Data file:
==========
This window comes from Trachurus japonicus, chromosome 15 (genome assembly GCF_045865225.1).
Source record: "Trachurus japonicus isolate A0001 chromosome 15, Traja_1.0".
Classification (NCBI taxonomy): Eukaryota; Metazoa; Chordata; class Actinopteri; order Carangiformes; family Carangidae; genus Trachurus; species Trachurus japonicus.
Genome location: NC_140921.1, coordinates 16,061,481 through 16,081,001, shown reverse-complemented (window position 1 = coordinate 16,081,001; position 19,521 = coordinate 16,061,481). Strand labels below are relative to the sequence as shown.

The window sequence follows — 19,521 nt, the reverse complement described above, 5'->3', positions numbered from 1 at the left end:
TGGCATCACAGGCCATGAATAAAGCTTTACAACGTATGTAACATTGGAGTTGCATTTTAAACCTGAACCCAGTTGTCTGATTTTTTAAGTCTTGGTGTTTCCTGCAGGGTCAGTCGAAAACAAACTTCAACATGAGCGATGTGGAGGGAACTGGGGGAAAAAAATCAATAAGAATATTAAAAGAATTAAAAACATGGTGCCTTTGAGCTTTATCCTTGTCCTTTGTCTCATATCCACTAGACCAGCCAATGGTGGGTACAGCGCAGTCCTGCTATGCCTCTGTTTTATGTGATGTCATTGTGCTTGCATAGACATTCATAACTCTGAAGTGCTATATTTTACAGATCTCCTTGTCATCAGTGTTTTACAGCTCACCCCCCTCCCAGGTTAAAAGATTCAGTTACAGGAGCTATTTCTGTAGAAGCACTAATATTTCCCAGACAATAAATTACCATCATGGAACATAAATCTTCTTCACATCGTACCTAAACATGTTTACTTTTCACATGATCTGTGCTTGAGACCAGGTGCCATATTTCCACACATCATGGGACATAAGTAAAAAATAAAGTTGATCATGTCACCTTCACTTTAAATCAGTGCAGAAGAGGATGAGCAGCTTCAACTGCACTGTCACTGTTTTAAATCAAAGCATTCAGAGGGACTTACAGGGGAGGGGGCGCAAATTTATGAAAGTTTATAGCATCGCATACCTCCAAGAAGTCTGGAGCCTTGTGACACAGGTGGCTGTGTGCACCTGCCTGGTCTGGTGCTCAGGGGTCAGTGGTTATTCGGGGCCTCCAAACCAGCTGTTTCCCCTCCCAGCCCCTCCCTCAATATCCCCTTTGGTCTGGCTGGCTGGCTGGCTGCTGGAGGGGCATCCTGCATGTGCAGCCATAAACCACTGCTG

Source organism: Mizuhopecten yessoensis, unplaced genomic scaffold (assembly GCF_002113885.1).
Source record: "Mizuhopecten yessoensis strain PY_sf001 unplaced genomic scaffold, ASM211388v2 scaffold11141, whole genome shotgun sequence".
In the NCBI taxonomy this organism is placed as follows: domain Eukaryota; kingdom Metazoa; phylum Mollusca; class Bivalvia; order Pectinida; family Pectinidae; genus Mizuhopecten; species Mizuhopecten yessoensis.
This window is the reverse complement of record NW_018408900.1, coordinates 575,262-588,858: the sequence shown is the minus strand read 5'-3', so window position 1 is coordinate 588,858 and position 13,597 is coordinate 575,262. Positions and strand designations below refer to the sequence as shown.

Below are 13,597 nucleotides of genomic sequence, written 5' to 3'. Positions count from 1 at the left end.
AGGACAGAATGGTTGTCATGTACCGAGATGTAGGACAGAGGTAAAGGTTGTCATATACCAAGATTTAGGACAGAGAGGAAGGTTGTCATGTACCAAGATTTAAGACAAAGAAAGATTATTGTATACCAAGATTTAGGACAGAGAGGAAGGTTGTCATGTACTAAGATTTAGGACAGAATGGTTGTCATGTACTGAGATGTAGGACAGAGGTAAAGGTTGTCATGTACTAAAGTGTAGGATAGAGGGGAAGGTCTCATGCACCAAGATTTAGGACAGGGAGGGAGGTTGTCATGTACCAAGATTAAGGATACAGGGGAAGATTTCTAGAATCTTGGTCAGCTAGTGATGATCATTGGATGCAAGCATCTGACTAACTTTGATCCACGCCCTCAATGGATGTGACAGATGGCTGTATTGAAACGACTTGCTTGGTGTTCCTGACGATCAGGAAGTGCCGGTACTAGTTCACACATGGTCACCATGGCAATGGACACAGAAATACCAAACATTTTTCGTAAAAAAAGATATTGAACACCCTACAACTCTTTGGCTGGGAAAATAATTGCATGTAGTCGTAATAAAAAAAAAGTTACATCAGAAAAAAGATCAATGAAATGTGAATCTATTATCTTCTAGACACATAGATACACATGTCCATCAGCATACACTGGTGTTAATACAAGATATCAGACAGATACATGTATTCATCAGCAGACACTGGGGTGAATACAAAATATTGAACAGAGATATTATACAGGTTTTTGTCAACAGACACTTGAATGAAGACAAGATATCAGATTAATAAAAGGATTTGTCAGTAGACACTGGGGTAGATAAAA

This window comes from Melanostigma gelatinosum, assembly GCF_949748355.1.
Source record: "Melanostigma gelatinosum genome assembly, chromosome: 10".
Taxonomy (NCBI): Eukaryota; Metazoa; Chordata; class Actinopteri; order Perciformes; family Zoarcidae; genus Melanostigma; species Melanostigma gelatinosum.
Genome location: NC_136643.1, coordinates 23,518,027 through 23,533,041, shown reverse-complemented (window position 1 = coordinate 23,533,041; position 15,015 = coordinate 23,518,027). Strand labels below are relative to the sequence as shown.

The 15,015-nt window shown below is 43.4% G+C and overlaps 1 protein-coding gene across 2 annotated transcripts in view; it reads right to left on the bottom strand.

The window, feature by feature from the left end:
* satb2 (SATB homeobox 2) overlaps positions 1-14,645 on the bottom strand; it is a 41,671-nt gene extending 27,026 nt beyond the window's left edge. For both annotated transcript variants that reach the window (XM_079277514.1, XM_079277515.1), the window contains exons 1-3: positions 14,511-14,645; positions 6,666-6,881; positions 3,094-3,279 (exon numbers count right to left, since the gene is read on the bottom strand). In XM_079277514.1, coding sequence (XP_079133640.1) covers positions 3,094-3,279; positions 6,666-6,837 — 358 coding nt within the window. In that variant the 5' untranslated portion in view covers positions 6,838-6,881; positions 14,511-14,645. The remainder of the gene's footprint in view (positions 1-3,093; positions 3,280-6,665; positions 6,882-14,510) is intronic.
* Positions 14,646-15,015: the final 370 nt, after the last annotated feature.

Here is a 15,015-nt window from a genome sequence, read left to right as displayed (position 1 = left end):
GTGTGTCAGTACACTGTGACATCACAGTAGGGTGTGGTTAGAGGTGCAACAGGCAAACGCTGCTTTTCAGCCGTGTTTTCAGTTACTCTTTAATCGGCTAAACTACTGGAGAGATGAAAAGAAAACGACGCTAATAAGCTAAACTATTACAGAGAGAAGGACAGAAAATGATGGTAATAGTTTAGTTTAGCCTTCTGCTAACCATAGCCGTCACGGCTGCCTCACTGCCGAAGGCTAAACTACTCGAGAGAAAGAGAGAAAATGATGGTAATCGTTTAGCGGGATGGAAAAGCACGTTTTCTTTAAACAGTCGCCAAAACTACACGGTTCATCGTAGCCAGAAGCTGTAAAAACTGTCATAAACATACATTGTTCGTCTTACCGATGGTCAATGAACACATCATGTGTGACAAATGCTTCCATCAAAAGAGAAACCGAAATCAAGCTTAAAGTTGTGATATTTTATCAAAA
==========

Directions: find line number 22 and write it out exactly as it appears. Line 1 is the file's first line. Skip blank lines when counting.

GTGTGTCAGTACACTGTGACATCACAGTAGGGTGTGGTTAGAGGTGCAACAGGCAAACGCTGCTTTTCAGCCGTGTTTTCAGTTACTCTTTAATCGGCTAAACTACTGGAGAGATGAAAAGAAAACGACGCTAATAAGCTAAACTATTACAGAGAGAAGGACAGAAAATGATGGTAATAGTTTAGTTTAGCCTTCTGCTAACCATAGCCGTCACGGCTGCCTCACTGCCGAAGGCTAAACTACTCGAGAGAAAGAGAGAAAATGATGGTAATCGTTTAGCGGGATGGAAAAGCACGTTTTCTTTAAACAGTCGCCAAAACTACACGGTTCATCGTAGCCAGAAGCTGTAAAAACTGTCATAAACATACATTGTTCGTCTTACCGATGGTCAATGAACACATCATGTGTGACAAATGCTTCCATCAAAAGAGAAACCGAAATCAAGCTTAAAGTTGTGATATTTTATCAAAA